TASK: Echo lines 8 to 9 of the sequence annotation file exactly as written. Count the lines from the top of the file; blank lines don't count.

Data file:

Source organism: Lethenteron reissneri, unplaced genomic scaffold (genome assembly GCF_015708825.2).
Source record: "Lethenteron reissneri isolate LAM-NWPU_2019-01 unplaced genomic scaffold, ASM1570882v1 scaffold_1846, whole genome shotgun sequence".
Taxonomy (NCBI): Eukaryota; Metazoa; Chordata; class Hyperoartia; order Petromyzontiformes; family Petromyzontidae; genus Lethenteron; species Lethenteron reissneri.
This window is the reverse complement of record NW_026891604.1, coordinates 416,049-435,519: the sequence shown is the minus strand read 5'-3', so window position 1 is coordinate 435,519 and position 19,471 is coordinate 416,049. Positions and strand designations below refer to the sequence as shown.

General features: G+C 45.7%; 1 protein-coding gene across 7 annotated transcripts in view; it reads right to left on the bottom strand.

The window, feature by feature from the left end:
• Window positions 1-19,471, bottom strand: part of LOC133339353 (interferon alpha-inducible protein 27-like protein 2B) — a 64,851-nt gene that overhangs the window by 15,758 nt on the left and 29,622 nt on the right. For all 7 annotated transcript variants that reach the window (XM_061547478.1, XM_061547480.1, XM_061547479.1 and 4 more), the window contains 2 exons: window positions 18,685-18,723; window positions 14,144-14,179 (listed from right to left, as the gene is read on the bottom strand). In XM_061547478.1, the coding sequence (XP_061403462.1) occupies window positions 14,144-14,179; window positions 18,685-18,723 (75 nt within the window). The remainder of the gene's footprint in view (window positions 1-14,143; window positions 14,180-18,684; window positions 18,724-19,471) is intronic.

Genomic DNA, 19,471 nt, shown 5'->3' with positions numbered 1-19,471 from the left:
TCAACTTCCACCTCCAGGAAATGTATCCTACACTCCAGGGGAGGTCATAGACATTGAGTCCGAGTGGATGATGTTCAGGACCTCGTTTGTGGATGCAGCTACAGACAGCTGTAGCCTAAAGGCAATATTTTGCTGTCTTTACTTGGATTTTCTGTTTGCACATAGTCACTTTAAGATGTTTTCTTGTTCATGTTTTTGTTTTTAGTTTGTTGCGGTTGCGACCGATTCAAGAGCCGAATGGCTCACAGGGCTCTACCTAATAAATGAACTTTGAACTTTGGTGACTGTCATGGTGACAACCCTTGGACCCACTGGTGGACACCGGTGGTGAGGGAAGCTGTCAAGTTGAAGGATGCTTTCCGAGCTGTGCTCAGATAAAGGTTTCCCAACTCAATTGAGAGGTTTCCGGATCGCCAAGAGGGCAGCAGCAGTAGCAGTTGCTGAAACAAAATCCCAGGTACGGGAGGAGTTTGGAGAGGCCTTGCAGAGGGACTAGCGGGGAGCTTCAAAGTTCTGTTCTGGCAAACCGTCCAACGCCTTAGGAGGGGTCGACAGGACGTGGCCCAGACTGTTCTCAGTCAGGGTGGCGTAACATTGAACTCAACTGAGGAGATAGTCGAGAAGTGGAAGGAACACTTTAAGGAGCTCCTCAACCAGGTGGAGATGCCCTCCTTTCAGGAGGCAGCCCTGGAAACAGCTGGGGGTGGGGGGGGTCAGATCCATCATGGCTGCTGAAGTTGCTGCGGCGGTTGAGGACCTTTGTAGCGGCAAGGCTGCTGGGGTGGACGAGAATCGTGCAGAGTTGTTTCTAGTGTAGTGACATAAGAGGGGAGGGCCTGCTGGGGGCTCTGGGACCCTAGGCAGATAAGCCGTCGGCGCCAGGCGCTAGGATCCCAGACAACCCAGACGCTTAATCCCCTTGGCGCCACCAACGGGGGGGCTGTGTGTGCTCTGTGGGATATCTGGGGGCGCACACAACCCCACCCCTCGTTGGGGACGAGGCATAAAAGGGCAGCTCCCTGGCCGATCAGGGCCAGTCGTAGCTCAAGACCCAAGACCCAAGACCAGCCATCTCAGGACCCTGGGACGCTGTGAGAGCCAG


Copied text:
Genomic DNA, 19,471 nt, shown 5'->3' with positions numbered 1-19,471 from the left:
TCAACTTCCACCTCCAGGAAATGTATCCTACACTCCAGGGGAGGTCATAGACATTGAGTCCGAGTGGATGATGTTCAGGACCTCGTTTGTGGATGCAGCTACAGACAGCTGTAGCCTAAAGGCAATATTTTGCTGTCTTTACTTGGATTTTCTGTTTGCACATAGTCACTTTAAGATGTTTTCTTGTTCATGTTTTTGTTTTTAGTTTGTTGCGGTTGCGACCGATTCAAGAGCCGAATGGCTCACAGGGCTCTACCTAATAAATGAACTTTGAACTTTGGTGACTGTCATGGTGACAACCCTTGGACCCACTGGTGGACACCGGTGGTGAGGGAAGCTGTCAAGTTGAAGGATGCTTTCCGAGCTGTGCTCAGATAAAGGTTTCCCAACTCAATTGAGAGGTTTCCGGATCGCCAAGAGGGCAGCAGCAGTAGCAGTTGCTGAAACAAAATCCCAGGTACGGGAGGAGTTTGGAGAGGCCTTGCAGAGGGACTAGCGGGGAGCTTCAAAGTTCTGTTCTGGCAAACCGTCCAACGCCTTAGGAGGGGTCGACAGGACGTGGCCCAGACTGTTCTCAGTCAGGGTGGCGTAACATTGAACTCAACTGAGGAGATAGTCGAGAAGTGGAAGGAACACTTTAAGGAGCTCCTCAACCAGGTGGAGATGCCCTCCTTTCAGGAGGCAGCCCTGGAAACAGCTGGGGGTGGGGGGGGTCAGATCCATCATGGCTGCTGAAGTTGCTGCGGCGGTTGAGGACCTTTGTAGCGGCAAGGCTGCTGGGGTGGACGAGAATCGTGCAGAGTTGTTTCTAGTGTAGTGACATAAGAGGGGAGGGCCTGCTGGGGGCTCTGGGACCCTAGGCAGATAAGCCGTCGGCGCCAGGCGCTAGGATCCCAGACAACCCAGACGCTTAATCCCCTTGGCGCCACCAACGGGGGGGCTGTGTGTGCTCTGTGGGATATCTGGGGGCGCACACAACCCCACCCCTCGTTGGGGACGAGGCATAAAAGGGCAGCTCCCTGGCCGATCAGGGCCAGTCGTAGCTCAAGACCCAAGACCCAAGACCAGCCATCTCAGGACCCTGGGACGCTGTGAGAGCCAG